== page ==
Accordingly, what is needed is a method and system for rapid calculation of aerial images.
The present invention is directed to a system and method for calculating aerial image a spatial light modulator that substantially obviates one or more of the problems and disadvantages of the related art.
One embodiment of the present invention includes a method of calculating an aerial image of a spatial light modulator array that includes the steps of calculating a pixel interference matrix that represents pair wise interference between pixels of the spatial light modulator array; calculating effective graytones corresponding to modulation states of the pixels; and calculating the aerial image based on the pixel interference matrix and the effective graytones. The graytones can depend only on the modulation states of the pixels. The pixel interference matrix typically depends only on position variables, the modulation principle of the SLM pixel and the illumination mode. The position variables are position in an image plane and position in a plane of a source of electromagnetic radiation. The pixel interference matrix can be a matrix of functions, or a four dimensional matrix. For example, the effective graytones are approximated using sinc functions, or using polynomial functions.
Additional features and advantages of the invention will be set forth in the description that follows, and in part will be apparent from the description, or may be learned by practice of the invention. The advantages of the invention will be realized and attained by the structure and particularly pointed out in the written description and claims hereof as well as the appended drawings.
It is to be understood that both the foregoing general description and the following detailed description are exemplary and explanatory and are intended to provide further explanation of the invention as claimed.
The accompanying drawings, which are incorporated in and constitute a part of this specification, illustrate embodiments of the invention and together with the description serve to explain the principles of the invention. In the drawings:
While specific configurations and arrangements are discussed, it should be understood that this is done for illustrative purposes only. A person skilled in the pertinent art will recognize that other configurations and arrangements can be used without departing from the spirit and scope of the present invention. It will be apparent to a person skilled in the pertinent art that this invention can also be employed in a variety of other applications.
It is to be appreciated that illumination optics can be housed within illumination system 102, as is known in the relevant art. It is also to be appreciated that SLM optics 108 and projection optics 110 can include any combination of optical elements required to direct light onto desired areas of SLM 104 and/or object 112, as is known in the relevant art.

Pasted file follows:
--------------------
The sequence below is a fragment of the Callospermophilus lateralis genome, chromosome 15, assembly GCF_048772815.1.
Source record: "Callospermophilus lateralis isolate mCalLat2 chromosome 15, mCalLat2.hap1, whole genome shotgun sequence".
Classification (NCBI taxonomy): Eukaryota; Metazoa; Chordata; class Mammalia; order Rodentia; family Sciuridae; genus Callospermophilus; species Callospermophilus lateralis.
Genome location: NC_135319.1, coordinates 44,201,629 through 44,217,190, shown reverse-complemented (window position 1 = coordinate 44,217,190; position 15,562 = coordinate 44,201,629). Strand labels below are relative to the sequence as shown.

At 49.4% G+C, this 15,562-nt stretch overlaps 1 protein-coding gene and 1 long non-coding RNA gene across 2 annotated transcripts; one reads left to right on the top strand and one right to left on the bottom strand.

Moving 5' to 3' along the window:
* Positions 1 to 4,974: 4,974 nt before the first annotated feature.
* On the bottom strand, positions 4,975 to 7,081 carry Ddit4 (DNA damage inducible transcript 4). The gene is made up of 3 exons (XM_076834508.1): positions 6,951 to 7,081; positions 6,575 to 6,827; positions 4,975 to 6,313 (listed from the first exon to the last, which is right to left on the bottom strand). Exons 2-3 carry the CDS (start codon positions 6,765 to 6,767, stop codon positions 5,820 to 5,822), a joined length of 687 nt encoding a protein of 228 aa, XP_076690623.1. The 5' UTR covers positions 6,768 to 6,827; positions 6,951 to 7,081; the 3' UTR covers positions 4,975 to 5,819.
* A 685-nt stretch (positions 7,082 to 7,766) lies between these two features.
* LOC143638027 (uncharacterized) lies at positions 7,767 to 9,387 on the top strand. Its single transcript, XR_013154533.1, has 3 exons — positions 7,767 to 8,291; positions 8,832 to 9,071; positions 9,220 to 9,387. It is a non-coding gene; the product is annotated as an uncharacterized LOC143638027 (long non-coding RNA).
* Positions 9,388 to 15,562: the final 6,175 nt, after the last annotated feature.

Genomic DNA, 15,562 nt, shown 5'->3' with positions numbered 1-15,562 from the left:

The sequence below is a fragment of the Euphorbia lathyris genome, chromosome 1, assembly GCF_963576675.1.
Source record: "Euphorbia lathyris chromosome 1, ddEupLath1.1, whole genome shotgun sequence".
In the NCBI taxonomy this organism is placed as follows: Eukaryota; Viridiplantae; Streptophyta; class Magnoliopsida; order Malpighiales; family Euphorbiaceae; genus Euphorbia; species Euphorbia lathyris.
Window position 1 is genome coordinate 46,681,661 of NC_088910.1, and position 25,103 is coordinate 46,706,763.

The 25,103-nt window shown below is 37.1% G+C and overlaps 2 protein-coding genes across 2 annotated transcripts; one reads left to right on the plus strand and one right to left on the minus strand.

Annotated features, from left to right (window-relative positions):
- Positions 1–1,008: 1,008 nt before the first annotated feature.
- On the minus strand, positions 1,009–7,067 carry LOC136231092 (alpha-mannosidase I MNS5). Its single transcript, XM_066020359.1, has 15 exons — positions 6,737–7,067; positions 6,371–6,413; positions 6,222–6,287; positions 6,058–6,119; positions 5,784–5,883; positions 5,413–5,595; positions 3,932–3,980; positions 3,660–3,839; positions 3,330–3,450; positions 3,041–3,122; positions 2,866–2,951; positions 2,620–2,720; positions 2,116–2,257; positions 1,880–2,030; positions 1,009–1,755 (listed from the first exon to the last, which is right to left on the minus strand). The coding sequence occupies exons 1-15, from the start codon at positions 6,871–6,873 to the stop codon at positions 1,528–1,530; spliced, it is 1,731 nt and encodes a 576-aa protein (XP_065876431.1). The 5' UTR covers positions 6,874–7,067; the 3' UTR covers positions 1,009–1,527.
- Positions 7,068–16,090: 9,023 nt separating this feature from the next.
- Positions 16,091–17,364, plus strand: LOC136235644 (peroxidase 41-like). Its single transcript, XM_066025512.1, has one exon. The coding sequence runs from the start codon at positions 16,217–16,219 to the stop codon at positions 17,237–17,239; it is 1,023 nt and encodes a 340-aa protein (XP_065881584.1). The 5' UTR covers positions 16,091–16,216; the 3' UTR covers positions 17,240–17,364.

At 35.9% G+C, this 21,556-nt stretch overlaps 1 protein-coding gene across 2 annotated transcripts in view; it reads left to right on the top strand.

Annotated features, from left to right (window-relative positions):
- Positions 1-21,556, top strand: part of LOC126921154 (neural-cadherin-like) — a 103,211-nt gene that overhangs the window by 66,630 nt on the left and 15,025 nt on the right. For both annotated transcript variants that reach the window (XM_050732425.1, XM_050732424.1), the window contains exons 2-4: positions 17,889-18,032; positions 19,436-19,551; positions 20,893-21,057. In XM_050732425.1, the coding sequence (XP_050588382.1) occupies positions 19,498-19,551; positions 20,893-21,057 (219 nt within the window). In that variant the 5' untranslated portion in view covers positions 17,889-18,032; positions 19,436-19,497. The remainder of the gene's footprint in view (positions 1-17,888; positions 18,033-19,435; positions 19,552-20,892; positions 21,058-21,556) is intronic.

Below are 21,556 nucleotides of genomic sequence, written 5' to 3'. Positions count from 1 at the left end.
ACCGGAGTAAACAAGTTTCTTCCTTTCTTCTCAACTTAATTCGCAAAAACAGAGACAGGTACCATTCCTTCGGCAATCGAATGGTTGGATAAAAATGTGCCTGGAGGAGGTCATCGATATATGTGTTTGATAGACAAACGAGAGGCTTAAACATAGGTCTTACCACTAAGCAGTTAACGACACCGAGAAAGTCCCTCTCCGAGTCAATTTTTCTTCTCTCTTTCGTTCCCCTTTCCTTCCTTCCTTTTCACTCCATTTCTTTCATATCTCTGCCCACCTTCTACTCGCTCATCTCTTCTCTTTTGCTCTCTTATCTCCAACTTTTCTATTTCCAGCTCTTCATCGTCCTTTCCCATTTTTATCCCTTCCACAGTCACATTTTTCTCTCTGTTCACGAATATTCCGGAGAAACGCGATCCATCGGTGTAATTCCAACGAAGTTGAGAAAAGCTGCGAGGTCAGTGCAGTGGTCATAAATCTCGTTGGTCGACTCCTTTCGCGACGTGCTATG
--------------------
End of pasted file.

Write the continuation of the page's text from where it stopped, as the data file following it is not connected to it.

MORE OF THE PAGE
In alternative embodiments, either one or both of illumination system 102 and SLM 104 can be coupled to or have integral controllers 114 and 116, respectively. Controller 114 can be used to adjust illumination source 102 based on feedback from system 100 or to perform calibration. Controller 116 can also be used for adjustment and/or calibration. Alternatively, controller 116 can be used for controlling active devices (e.g., pixels, mirrors, locations, etc.) 302 (see
Example SLMs that can be used in systems 100 or 200 are manufactured by Fraunhofer Institute for Circuits and Systems of Germany. A grating light valve (GLV) SLM, such as manufactured by Silicon Light Machines, of Sunnyvale, Calif., is another example of an SLM where the present invention is applicable.
Merely for convenience, reference will be made only to system 100 below. However, all concepts discussed below can also apply to system 200, as would be known to someone skilled in the relevant arts. The present invention is applicable to such systems as well.
Support device 502 can be utilized as a mechanical backbone to ensure spacing control of SLMs 104 and for embedding the circuitry and the thermal controls areas 504. Any electronics can be mounted on either or both of a backside and front side of support device 502. For example, when using analog based SLMs or electronics, wires can be coupled from control or coupling systems 504 to active areas 300. Based on being mounted on support device 502, these wires can be relatively shorter, which reduces attenuation of analog signals compared to a case where the circuitry is remote from the support device 502. Also, having short links between the circuitry and active areas 300 can increase communication speed, and thus increase pattern readjustment speed in real time.
Alternatively, when SLM 104 or electrical devices in the circuitry wear out, assembly 500 can easily be replaced. Although it would appear replacing assembly 500 is more costly than just a chip on assembly 500, it is in fact easier and quicker to replace the entire assembly 500, which can save production costs. Also, assembly 500 can be refurbished, allowing for a reduction in replacement parts if end users are willing to use refurbished assemblies 500. Once assembly 500 is replaced, only verification of the overall alignment is needed before resuming fabrication. In some examples, kinematic mounting techniques can be used to allow for repeatable mechanical alignments of assembly 500 during field replacements. This may eliminate a need for any optical adjustment of assembly 500.